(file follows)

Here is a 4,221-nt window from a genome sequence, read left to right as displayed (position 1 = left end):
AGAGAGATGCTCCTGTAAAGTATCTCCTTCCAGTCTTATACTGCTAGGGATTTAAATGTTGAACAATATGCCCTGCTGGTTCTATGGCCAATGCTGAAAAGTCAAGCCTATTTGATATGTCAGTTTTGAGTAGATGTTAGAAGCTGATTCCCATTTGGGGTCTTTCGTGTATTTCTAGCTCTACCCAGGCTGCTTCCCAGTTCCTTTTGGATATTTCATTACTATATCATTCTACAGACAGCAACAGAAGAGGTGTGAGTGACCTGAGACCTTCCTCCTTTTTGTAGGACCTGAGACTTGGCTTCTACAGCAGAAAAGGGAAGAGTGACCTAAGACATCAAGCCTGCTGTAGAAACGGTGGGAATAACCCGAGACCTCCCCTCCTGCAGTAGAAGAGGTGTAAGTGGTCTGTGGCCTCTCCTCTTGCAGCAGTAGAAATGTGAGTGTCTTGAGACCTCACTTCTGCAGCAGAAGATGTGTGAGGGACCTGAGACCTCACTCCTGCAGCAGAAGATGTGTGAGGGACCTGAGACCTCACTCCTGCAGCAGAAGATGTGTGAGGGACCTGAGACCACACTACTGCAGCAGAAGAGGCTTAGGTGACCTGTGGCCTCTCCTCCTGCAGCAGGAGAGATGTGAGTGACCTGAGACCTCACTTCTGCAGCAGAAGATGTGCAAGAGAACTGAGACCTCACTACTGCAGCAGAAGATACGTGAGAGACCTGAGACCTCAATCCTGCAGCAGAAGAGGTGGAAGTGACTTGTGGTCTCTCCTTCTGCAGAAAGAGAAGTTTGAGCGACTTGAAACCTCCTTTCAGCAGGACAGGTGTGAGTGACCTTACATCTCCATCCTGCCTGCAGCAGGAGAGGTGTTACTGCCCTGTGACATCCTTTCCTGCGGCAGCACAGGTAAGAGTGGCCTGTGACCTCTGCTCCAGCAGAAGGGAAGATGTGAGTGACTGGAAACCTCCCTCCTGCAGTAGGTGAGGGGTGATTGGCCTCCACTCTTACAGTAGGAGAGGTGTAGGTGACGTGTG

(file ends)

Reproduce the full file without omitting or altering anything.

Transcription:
Here is a 4,221-nt window from a genome sequence, read left to right as displayed (position 1 = left end):
AGAGAGATGCTCCTGTAAAGTATCTCCTTCCAGTCTTATACTGCTAGGGATTTAAATGTTGAACAATATGCCCTGCTGGTTCTATGGCCAATGCTGAAAAGTCAAGCCTATTTGATATGTCAGTTTTGAGTAGATGTTAGAAGCTGATTCCCATTTGGGGTCTTTCGTGTATTTCTAGCTCTACCCAGGCTGCTTCCCAGTTCCTTTTGGATATTTCATTACTATATCATTCTACAGACAGCAACAGAAGAGGTGTGAGTGACCTGAGACCTTCCTCCTTTTTGTAGGACCTGAGACTTGGCTTCTACAGCAGAAAAGGGAAGAGTGACCTAAGACATCAAGCCTGCTGTAGAAACGGTGGGAATAACCCGAGACCTCCCCTCCTGCAGTAGAAGAGGTGTAAGTGGTCTGTGGCCTCTCCTCTTGCAGCAGTAGAAATGTGAGTGTCTTGAGACCTCACTTCTGCAGCAGAAGATGTGTGAGGGACCTGAGACCTCACTCCTGCAGCAGAAGATGTGTGAGGGACCTGAGACCTCACTCCTGCAGCAGAAGATGTGTGAGGGACCTGAGACCACACTACTGCAGCAGAAGAGGCTTAGGTGACCTGTGGCCTCTCCTCCTGCAGCAGGAGAGATGTGAGTGACCTGAGACCTCACTTCTGCAGCAGAAGATGTGCAAGAGAACTGAGACCTCACTACTGCAGCAGAAGATACGTGAGAGACCTGAGACCTCAATCCTGCAGCAGAAGAGGTGGAAGTGACTTGTGGTCTCTCCTTCTGCAGAAAGAGAAGTTTGAGCGACTTGAAACCTCCTTTCAGCAGGACAGGTGTGAGTGACCTTACATCTCCATCCTGCCTGCAGCAGGAGAGGTGTTACTGCCCTGTGACATCCTTTCCTGCGGCAGCACAGGTAAGAGTGGCCTGTGACCTCTGCTCCAGCAGAAGGGAAGATGTGAGTGACTGGAAACCTCCCTCCTGCAGTAGGTGAGGGGTGATTGGCCTCCACTCTTACAGTAGGAGAGGTGTAGGTGACGTGTG